Blockchain domain name server (DNS) technology is a decentralized system for top-level domains that is not regulated by a central authority in the way conventional DNS sites are. When a website wants to match a website IP address to a URL, the lookup is done via a peer-to-peer network. Blockchain DNS sites are usually accessed via Chrome, researchers said, using a special blockchain browser extension that enables access to sites with certain URL suffixes.
This makes it a bit of a Wild West, with Digital Shadows researchers noting that security services have a harder time tracking malicious activity in that environment.
“[Carding services] and other sites used to trade stolen account information have been experimenting with peer-to-peer DNS technology in order to hide malicious activity, and crucially bulletproof their platforms,” researchers wrote. “As blockchain domains do not have a central authority and registrations contain unique encrypted hashes rather than an individual’s name and address, it is harder for law enforcement to perform site takedowns.”
Merritt said that the other non-Tor Joker’s Stash sites were likely offline because they were taken down by the administrator.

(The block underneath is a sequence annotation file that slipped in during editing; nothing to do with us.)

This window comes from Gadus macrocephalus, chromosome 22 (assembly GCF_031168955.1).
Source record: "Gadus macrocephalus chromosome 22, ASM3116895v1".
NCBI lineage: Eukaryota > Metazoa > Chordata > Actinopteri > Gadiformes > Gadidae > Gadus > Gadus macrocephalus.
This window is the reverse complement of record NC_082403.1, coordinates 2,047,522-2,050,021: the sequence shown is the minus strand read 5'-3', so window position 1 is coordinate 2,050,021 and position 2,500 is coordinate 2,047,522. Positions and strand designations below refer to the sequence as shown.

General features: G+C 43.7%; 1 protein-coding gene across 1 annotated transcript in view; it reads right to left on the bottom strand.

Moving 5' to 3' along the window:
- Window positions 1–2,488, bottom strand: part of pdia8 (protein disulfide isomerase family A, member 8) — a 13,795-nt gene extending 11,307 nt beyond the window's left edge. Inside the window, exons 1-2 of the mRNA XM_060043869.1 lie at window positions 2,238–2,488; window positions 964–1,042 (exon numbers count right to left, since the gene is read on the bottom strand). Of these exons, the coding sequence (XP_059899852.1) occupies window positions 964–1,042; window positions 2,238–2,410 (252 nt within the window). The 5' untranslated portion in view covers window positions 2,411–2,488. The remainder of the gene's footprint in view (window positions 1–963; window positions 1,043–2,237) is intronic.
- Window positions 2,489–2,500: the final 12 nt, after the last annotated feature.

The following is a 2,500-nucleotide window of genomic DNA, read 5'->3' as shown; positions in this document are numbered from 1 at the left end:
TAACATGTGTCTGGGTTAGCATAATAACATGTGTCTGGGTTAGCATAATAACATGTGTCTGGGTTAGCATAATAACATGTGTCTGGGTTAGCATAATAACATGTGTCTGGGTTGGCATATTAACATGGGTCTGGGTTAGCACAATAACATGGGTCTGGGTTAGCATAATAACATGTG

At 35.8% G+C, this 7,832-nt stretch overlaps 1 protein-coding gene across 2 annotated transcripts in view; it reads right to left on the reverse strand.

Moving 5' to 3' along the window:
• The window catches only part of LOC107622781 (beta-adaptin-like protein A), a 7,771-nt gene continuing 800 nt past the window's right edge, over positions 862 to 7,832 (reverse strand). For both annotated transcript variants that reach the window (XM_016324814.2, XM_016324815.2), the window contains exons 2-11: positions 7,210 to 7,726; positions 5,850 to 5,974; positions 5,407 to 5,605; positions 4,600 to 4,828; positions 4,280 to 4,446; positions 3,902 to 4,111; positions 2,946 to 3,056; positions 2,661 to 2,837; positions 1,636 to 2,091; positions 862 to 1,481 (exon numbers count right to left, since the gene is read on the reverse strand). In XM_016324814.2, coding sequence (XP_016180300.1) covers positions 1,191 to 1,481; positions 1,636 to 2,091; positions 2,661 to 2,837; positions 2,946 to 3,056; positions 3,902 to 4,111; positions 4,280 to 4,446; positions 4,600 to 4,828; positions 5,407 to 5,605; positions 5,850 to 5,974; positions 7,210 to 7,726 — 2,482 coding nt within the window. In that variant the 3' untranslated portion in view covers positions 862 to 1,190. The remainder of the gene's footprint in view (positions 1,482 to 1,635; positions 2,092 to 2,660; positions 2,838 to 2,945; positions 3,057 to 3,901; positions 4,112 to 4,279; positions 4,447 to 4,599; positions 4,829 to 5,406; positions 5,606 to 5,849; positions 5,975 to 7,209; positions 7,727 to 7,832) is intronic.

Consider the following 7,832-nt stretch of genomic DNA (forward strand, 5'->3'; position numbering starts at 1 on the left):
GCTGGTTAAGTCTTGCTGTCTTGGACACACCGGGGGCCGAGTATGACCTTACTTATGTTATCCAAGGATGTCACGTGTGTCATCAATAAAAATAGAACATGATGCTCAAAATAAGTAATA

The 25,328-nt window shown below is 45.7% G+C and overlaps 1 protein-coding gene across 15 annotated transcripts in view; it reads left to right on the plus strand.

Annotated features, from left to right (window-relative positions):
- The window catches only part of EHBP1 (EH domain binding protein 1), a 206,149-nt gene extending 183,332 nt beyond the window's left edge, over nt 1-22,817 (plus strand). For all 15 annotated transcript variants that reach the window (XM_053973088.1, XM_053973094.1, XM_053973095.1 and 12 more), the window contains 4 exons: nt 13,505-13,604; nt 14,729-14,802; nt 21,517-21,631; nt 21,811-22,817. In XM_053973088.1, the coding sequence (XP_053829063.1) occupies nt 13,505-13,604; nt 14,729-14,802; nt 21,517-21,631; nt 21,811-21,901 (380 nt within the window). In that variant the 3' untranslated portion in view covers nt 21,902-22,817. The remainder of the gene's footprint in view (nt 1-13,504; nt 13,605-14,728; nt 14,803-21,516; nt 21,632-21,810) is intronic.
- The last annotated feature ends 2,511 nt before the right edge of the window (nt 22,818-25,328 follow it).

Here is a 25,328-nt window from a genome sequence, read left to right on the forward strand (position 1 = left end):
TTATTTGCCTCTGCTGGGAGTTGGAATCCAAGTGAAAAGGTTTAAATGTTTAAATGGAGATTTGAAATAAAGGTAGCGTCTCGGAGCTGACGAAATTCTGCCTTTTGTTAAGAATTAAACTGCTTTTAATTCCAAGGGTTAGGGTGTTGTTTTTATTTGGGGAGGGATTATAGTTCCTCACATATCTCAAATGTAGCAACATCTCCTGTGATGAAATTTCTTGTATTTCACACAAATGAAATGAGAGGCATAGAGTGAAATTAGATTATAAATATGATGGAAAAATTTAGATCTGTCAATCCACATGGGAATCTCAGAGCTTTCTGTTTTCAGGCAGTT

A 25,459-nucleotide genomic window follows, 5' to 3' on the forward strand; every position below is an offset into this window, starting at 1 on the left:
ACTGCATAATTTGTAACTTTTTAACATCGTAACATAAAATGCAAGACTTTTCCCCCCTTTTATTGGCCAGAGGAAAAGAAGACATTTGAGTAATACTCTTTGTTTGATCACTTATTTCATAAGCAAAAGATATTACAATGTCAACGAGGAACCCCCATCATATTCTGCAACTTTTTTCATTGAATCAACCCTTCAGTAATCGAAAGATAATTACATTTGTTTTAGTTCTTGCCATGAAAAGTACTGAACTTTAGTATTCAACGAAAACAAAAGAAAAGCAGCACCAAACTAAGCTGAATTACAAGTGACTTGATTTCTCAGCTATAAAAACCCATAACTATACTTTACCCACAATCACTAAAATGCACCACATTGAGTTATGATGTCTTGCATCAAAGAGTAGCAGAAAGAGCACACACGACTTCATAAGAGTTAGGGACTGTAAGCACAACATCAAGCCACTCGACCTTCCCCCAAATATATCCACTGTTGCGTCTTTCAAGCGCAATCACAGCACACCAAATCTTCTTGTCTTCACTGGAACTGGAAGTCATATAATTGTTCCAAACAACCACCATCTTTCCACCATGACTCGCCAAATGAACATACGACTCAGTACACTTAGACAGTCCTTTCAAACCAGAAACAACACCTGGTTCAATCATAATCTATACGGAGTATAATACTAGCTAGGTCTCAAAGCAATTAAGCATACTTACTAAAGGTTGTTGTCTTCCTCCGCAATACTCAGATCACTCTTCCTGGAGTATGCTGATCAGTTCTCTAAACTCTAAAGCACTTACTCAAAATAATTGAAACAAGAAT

“Since the site’s representative mentioned that they were creating new servers and transitioning the site, it’s possible they have not completed the transition,” he told Threatpost. “Another probable cause for these sites’ unavailability is the failure of plugins needed to access the .bazar, .lib, .emc, and .coin domains; installing more than one plugin can also lead to a failure to access the site’s contents.”
While the law-enforcement action is unlikely to slow Joker’s Stash down for long, it could have repercussions for the site’s “cred” on the criminal underground, and it shows that blockchain DNS services aren’t untouchable. It could also spur them to change tactics, Merritt said.
“The significance of law-enforcement coalitions tackling cybercriminal vendors on marketplaces, and their ability to track down vendors, may encourage criminal marketplace administrative teams to take more security-aware approaches, such as implementing PGP encryption, two-factor authentication (2FA), and leveraging Monero (XMR) to avoid tracking,” he told Threatpost. “Law-enforcement action against Joker’s Stash may serve as a short-term deterrent, but the site’s reputation as a credible [carding forum] for cybercriminals will likely be maintained. As we’ve already seen, site administrators can quickly adapt to takedown attempts by moving their operations to more secure domains.”
They added, “In the future, additional…sites could be the target of takedown operations by law enforcement in an attempt to deter cybercriminals. Unfortunately, when one site or operation is taken down, cybercrime finds a way through other platforms with cybercriminals ready to fill the void.”
Download our exclusive FREE Threatpost Insider eBook Healthcare Security Woes Balloon in a Covid-Era World , sponsored by ZeroNorth, to learn more about what these security risks mean for hospitals at the day-to-day level and how healthcare security teams can implement best practices to protect providers and patients. Get the whole story and DOWNLOAD the eBook now – on us!